Miley kicks it up a notch with her second exercise: a combo bear-crawl-spider-push-up, with a resistance band no less. If that sounds too hardcore, simply start with spider push-ups—they’re hard AF in their own right. Drive one knee towards the armpit on the same side as you go down for your push-up, then bring it back to a plank. “Spider push-ups are the ultimate combo of core and upper body strength. This will work your chest, triceps, and obliques. The resistance band pulls her momentum backward here, so she has to work a bit harder to [execute the] push-up and use core control to release the push-up slowly.”
Hot take: The hip swivel Miley adds to her glute bridges is definitely not necessary, but if it makes you feel sexier, why not? If you’re sticking with good ol’ bridges, just make sure your hips are even as you hold them up, and squeeze that booty. “Glute bridges work your glutes, hamstrings, and core. Adding a weight or pausing at the top here can make it more challenging. Strong glutes protect your lower back, making it easier to climb stairs, sit down in a chair, and lift heavy boxes.”
And now for the total-body move everybody loves to hate. That said, anyone else get the sudden urge to see how many you can do consecutively? “Burpees are so important! They get your heart rate up, but they also help you practice pushing yourself up off of the floor. A resistance band actually modifies this exercise because you don’t have to support your full body weight on the way up. It’s a great place to start if you’re newer to the move.”
Banded lunge to knee drive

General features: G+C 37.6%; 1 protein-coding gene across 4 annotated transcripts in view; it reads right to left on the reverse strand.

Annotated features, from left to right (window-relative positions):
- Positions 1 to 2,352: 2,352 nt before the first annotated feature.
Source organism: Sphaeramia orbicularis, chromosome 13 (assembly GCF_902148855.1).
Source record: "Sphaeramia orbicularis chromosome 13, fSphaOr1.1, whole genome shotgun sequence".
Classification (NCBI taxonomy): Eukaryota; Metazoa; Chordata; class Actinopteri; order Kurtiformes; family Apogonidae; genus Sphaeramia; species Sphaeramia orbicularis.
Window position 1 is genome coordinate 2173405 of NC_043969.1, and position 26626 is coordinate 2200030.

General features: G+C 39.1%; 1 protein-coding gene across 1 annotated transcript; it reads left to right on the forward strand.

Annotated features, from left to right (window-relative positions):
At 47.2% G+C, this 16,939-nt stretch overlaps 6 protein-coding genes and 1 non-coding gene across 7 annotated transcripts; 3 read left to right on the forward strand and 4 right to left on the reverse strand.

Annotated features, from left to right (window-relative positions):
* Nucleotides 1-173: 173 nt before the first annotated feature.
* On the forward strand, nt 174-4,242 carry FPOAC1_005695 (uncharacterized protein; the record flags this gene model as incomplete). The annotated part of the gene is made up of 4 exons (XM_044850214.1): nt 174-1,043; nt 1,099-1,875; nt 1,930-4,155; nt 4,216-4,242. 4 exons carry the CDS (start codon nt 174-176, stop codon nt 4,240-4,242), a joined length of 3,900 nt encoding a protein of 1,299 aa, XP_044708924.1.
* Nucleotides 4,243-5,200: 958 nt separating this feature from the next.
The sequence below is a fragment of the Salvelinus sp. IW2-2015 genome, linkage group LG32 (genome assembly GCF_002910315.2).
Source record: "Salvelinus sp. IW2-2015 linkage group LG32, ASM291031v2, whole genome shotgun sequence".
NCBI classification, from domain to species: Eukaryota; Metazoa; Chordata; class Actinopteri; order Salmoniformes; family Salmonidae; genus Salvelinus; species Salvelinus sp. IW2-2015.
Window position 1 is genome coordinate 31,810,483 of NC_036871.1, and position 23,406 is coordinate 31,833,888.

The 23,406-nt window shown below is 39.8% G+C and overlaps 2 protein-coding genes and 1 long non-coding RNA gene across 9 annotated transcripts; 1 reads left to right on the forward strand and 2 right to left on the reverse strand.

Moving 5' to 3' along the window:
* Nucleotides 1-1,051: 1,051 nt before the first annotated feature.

Don’t stop now. You’ll for sure feel the burn with this move, which consists of lower body strength mixed in with cardio. Expect to activate your core, glutes, and hamstrings while getting your heart rate up. Word to the wise: Don’t be fooled by how easy Miley makes them look. “The lunge to knee drive is a move that will work your lower body as well as your core. Because this requires so much stability, your core needs to be activated so you can maintain balance. When you step back into a lunge, focus on driving your front heel into the floor. Then, slowly lift your knee towards your chest without falling over. In the beginning, you can modify this move by dropping your foot between each rep. If you want more of a challenge, see if you can do them in a row without stopping in between.”
Slowing things down for the end of her workout (phew!), Miley simultaneously extends her right arm and left leg out for the bird dog exercise. “The quadruped move is a great move regardless of your fitness level. It works on core strength stability and balance while also increasing mobility. I love to include this one at the beginning of my workouts to activate my core and prep my body to lift weights. You can modify this one by just working your arm or your leg one at a time and alternating from there.”
Don’t have equipment? Here’s a Miley-inspired workout for you
No equipment on hand? All you need is your own bodyweight for this “Flowers”-inspired workout courtesy of Fiture.
- Mountain climbers: 3 sets of 16 reps
- Hip raises (to make it more challenging, place a dumbbell on hips): 3 sets of 16 reps
- Spiderman push-ups: 3 sets of 12 reps
- Lunge with knee drive hop: 4 sets of 10 reps total (2 sets per side)
- Bird dog: 3 sets of 12 reps (alternating sides), holding for 3-5 seconds at a time